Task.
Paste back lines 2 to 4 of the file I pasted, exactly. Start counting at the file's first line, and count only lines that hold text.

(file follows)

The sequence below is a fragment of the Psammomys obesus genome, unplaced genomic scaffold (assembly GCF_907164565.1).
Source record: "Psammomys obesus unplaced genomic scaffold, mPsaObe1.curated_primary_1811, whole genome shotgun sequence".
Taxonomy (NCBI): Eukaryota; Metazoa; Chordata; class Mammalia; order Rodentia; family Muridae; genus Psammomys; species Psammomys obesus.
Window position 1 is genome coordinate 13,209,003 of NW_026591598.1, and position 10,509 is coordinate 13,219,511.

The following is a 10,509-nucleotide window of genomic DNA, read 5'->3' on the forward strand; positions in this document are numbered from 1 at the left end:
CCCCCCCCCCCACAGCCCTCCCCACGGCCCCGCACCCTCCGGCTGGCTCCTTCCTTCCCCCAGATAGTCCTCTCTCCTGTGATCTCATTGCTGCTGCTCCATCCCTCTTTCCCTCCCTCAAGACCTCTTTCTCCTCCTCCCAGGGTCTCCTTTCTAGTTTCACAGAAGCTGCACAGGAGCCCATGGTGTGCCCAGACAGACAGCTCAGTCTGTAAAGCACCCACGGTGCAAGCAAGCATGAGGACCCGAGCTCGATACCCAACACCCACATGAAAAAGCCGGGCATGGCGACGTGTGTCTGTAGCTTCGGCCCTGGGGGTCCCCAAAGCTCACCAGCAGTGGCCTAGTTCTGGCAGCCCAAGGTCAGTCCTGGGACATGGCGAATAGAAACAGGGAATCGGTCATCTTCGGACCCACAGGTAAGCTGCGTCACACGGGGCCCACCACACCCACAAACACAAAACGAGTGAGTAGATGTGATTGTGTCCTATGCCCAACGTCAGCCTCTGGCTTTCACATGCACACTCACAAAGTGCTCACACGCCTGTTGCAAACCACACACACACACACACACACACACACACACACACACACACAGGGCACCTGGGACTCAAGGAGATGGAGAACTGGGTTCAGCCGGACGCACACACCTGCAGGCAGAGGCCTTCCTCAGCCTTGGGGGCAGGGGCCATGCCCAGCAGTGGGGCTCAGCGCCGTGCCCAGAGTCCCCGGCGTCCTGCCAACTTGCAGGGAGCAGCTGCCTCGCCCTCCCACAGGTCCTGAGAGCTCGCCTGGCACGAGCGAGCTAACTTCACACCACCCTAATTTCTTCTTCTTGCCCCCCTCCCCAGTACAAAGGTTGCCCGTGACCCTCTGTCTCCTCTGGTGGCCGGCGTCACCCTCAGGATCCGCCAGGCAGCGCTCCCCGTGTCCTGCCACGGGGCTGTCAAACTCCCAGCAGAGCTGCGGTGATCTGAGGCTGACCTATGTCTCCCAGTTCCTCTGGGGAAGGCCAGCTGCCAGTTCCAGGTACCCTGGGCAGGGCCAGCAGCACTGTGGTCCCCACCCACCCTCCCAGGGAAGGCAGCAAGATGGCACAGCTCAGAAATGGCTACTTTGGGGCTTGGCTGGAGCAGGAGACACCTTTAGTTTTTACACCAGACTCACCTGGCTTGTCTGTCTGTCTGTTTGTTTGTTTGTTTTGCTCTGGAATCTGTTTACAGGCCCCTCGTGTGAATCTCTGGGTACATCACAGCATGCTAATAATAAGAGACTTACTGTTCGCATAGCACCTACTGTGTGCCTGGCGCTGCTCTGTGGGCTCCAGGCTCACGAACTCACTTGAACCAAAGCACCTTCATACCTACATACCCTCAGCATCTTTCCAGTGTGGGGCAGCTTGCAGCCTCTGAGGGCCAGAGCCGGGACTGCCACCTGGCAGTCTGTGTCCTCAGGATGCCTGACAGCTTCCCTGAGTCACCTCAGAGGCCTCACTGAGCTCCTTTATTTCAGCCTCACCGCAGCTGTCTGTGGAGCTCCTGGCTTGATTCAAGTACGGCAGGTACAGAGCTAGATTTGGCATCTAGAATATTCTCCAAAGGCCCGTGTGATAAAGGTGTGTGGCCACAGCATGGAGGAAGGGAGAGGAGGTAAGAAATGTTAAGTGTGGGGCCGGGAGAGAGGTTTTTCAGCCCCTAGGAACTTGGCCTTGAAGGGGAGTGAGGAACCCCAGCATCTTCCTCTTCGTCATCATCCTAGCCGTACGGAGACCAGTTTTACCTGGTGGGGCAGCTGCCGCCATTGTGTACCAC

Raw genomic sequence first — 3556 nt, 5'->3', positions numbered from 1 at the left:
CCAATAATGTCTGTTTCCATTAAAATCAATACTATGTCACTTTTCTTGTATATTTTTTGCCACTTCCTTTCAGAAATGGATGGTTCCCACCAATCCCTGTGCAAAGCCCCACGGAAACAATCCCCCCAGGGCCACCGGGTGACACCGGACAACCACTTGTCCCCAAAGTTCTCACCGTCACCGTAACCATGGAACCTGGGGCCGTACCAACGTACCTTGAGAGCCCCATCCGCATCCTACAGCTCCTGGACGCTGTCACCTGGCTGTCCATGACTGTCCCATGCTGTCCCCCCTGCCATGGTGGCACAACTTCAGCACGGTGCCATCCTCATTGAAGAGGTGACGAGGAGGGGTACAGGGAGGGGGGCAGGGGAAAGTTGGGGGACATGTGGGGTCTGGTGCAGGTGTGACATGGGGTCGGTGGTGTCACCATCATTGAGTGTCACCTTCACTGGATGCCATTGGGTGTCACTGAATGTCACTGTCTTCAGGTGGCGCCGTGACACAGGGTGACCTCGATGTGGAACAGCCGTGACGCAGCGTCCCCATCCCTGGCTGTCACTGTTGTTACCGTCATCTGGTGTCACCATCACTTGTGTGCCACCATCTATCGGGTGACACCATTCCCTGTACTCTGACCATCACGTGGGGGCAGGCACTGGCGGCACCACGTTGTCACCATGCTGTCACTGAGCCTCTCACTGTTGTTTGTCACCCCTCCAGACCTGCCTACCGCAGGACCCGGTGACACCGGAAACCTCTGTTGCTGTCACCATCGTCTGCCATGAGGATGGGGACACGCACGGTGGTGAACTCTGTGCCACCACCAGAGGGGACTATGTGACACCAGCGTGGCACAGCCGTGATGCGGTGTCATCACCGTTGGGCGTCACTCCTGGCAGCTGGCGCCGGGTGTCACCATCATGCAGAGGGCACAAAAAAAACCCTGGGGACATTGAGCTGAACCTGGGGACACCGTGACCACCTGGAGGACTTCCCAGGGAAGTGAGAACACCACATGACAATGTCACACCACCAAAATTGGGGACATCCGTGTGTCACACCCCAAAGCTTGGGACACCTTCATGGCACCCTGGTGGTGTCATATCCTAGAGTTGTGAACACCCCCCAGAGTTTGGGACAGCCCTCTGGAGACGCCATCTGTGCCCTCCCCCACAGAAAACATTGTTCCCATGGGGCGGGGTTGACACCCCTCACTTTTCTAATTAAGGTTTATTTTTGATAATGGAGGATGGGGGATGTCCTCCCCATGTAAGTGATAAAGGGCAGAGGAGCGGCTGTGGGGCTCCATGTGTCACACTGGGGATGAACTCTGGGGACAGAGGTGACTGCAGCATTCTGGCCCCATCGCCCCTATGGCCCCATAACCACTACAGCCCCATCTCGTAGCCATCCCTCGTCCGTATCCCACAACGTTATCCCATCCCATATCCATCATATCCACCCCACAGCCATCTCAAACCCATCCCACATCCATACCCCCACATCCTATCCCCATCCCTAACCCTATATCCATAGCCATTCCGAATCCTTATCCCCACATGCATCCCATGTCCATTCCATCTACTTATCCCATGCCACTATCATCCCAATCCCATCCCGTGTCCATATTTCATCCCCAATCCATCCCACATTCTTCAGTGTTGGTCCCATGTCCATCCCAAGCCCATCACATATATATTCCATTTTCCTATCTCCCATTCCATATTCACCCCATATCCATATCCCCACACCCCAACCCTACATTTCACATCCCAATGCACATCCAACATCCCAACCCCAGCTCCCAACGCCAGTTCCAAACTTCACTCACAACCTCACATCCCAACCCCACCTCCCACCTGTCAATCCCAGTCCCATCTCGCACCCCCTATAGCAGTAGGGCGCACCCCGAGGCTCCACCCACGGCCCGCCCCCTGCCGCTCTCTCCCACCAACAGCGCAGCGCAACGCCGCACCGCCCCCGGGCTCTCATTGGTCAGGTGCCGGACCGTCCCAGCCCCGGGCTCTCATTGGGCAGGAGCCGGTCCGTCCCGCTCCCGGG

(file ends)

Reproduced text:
Source record: "Psammomys obesus unplaced genomic scaffold, mPsaObe1.curated_primary_1811, whole genome shotgun sequence".
Taxonomy (NCBI): Eukaryota; Metazoa; Chordata; class Mammalia; order Rodentia; family Muridae; genus Psammomys; species Psammomys obesus.
Window position 1 is genome coordinate 13,209,003 of NW_026591598.1, and position 10,509 is coordinate 13,219,511.